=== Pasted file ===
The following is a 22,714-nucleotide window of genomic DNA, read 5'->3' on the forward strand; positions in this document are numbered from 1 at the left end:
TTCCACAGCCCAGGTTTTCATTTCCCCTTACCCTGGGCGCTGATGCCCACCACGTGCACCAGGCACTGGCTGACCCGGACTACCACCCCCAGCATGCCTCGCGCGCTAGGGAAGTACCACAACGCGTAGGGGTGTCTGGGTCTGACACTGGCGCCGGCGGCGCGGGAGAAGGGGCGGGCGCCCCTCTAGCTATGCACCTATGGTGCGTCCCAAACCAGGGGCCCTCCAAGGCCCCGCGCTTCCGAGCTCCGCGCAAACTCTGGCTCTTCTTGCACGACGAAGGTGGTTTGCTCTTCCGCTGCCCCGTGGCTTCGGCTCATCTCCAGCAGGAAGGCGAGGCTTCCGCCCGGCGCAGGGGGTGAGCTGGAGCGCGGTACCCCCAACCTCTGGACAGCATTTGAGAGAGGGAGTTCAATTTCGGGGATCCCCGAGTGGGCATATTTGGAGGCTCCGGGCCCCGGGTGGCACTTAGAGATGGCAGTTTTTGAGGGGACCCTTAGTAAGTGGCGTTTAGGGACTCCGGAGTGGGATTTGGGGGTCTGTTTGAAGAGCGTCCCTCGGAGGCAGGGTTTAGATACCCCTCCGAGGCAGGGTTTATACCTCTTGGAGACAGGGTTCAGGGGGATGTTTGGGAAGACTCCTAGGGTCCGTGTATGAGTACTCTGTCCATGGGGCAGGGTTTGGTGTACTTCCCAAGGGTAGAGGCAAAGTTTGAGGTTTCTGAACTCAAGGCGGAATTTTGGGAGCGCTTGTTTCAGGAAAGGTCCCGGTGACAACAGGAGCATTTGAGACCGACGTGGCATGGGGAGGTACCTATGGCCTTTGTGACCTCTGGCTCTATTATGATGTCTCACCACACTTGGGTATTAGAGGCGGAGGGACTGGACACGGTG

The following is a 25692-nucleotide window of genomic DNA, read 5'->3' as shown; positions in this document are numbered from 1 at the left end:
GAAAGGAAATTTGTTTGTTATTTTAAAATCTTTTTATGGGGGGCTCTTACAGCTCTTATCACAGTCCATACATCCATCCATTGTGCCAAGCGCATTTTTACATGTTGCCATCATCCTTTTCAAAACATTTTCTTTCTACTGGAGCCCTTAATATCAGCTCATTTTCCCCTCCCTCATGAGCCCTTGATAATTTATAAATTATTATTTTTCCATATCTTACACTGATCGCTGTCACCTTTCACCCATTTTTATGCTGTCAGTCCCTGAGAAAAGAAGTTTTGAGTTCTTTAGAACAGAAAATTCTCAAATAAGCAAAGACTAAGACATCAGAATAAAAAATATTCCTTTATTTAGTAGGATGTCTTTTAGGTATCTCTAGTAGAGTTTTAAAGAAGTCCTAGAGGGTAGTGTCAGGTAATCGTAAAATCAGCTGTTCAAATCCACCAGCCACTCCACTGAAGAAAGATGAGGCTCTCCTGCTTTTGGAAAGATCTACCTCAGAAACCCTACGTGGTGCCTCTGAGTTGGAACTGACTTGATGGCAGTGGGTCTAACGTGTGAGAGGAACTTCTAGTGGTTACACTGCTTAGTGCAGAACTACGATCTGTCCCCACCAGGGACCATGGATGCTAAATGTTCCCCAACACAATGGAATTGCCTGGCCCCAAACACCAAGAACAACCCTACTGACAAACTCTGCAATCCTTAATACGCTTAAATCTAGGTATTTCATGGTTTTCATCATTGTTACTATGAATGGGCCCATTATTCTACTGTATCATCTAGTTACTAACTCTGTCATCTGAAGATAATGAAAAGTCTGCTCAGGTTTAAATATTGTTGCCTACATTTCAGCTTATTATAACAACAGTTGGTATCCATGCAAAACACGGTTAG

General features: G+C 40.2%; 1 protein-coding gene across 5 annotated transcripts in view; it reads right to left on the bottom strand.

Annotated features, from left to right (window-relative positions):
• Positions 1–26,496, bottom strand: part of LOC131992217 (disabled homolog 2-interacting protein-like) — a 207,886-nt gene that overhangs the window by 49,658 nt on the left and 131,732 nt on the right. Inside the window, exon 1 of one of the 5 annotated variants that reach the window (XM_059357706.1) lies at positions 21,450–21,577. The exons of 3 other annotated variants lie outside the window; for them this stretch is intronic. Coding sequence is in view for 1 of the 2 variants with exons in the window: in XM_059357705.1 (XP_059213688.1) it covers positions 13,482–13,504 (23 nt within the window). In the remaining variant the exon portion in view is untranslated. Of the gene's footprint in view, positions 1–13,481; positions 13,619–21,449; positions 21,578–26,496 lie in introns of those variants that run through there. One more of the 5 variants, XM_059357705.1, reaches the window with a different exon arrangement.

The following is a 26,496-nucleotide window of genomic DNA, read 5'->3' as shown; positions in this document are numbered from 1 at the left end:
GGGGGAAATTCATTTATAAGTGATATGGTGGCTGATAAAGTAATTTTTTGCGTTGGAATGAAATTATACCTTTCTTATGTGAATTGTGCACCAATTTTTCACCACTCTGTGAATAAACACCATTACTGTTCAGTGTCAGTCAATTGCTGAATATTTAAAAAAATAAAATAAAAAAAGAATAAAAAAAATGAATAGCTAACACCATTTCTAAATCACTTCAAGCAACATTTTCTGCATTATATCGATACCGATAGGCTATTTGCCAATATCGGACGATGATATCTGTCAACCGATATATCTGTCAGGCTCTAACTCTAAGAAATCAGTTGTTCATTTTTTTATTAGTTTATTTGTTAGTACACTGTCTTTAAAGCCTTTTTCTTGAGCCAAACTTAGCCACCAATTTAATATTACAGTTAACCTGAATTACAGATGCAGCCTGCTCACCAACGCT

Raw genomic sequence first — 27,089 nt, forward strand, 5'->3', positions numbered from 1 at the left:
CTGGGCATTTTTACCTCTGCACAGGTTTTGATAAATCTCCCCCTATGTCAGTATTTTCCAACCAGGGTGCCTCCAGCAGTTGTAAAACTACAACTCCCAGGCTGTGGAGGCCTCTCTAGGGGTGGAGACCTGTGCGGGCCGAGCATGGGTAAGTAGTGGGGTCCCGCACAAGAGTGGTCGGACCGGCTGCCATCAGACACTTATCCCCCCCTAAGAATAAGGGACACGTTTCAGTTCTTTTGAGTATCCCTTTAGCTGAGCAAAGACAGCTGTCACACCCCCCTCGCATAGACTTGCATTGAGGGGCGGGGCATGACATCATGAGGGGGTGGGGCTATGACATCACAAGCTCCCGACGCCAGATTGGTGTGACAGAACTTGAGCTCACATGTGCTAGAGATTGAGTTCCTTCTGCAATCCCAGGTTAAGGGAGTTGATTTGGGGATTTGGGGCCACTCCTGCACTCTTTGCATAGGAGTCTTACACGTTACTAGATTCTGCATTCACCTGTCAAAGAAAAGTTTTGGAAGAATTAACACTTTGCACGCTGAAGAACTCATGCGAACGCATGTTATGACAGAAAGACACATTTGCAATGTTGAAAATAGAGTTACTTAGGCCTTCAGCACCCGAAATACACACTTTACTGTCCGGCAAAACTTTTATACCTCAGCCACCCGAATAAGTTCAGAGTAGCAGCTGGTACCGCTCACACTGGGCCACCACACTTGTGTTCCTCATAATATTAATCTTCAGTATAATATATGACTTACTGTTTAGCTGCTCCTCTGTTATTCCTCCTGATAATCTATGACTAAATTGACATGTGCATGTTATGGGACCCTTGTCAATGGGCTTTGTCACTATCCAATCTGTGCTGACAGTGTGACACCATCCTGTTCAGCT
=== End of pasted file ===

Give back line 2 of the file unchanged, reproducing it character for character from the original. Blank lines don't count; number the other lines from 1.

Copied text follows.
TTCCACAGCCCAGGTTTTCATTTCCCCTTACCCTGGGCGCTGATGCCCACCACGTGCACCAGGCACTGGCTGACCCGGACTACCACCCCCAGCATGCCTCGCGCGCTAGGGAAGTACCACAACGCGTAGGGGTGTCTGGGTCTGACACTGGCGCCGGCGGCGCGGGAGAAGGGGCGGGCGCCCCTCTAGCTATGCACCTATGGTGCGTCCCAAACCAGGGGCCCTCCAAGGCCCCGCGCTTCCGAGCTCCGCGCAAACTCTGGCTCTTCTTGCACGACGAAGGTGGTTTGCTCTTCCGCTGCCCCGTGGCTTCGGCTCATCTCCAGCAGGAAGGCGAGGCTTCCGCCCGGCGCAGGGGGTGAGCTGGAGCGCGGTACCCCCAACCTCTGGACAGCATTTGAGAGAGGGAGTTCAATTTCGGGGATCCCCGAGTGGGCATATTTGGAGGCTCCGGGCCCCGGGTGGCACTTAGAGATGGCAGTTTTTGAGGGGACCCTTAGTAAGTGGCGTTTAGGGACTCCGGAGTGGGATTTGGGGGTCTGTTTGAAGAGCGTCCCTCGGAGGCAGGGTTTAGATACCCCTCCGAGGCAGGGTTTATACCTCTTGGAGACAGGGTTCAGGGGGATGTTTGGGAAGACTCCTAGGGTCCGTGTATGAGTACTCTGTCCATGGGGCAGGGTTTGGTGTACTTCCCAAGGGTAGAGGCAAAGTTTGAGGTTTCTGAACTCAAGGCGGAATTTTGGGAGCGCTTGTTTCAGGAAAGGTCCCGGTGACAACAGGAGCATTTGAGACCGACGTGGCATGGGGAGGTACCTATGGCCTTTGTGACCTCTGGCTCTATTATGATGTCTCACCACACTTGGGTATTAGAGGCGGAGGGACTGGACACGGTG